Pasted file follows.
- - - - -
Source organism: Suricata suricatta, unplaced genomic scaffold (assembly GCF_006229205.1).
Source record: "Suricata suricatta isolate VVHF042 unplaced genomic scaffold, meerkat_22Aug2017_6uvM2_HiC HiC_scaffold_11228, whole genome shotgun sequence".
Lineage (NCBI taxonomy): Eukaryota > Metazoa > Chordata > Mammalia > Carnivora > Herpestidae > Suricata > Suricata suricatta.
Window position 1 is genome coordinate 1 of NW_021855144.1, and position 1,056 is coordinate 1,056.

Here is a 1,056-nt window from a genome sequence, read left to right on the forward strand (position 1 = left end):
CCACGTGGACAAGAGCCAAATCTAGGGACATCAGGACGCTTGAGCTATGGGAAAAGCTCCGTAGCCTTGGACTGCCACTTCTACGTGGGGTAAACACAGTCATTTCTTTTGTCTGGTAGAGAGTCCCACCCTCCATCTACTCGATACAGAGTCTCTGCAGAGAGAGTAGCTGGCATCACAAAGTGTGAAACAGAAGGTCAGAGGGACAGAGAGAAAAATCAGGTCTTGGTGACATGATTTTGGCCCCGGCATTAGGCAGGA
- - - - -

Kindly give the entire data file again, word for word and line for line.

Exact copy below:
Source organism: Suricata suricatta, unplaced genomic scaffold (assembly GCF_006229205.1).
Source record: "Suricata suricatta isolate VVHF042 unplaced genomic scaffold, meerkat_22Aug2017_6uvM2_HiC HiC_scaffold_11228, whole genome shotgun sequence".
Lineage (NCBI taxonomy): Eukaryota > Metazoa > Chordata > Mammalia > Carnivora > Herpestidae > Suricata > Suricata suricatta.
Window position 1 is genome coordinate 1 of NW_021855144.1, and position 1,056 is coordinate 1,056.

Here is a 1,056-nt window from a genome sequence, read left to right on the forward strand (position 1 = left end):
CCACGTGGACAAGAGCCAAATCTAGGGACATCAGGACGCTTGAGCTATGGGAAAAGCTCCGTAGCCTTGGACTGCCACTTCTACGTGGGGTAAACACAGTCATTTCTTTTGTCTGGTAGAGAGTCCCACCCTCCATCTACTCGATACAGAGTCTCTGCAGAGAGAGTAGCTGGCATCACAAAGTGTGAAACAGAAGGTCAGAGGGACAGAGAGAAAAATCAGGTCTTGGTGACATGATTTTGGCCCCGGCATTAGGCAGGA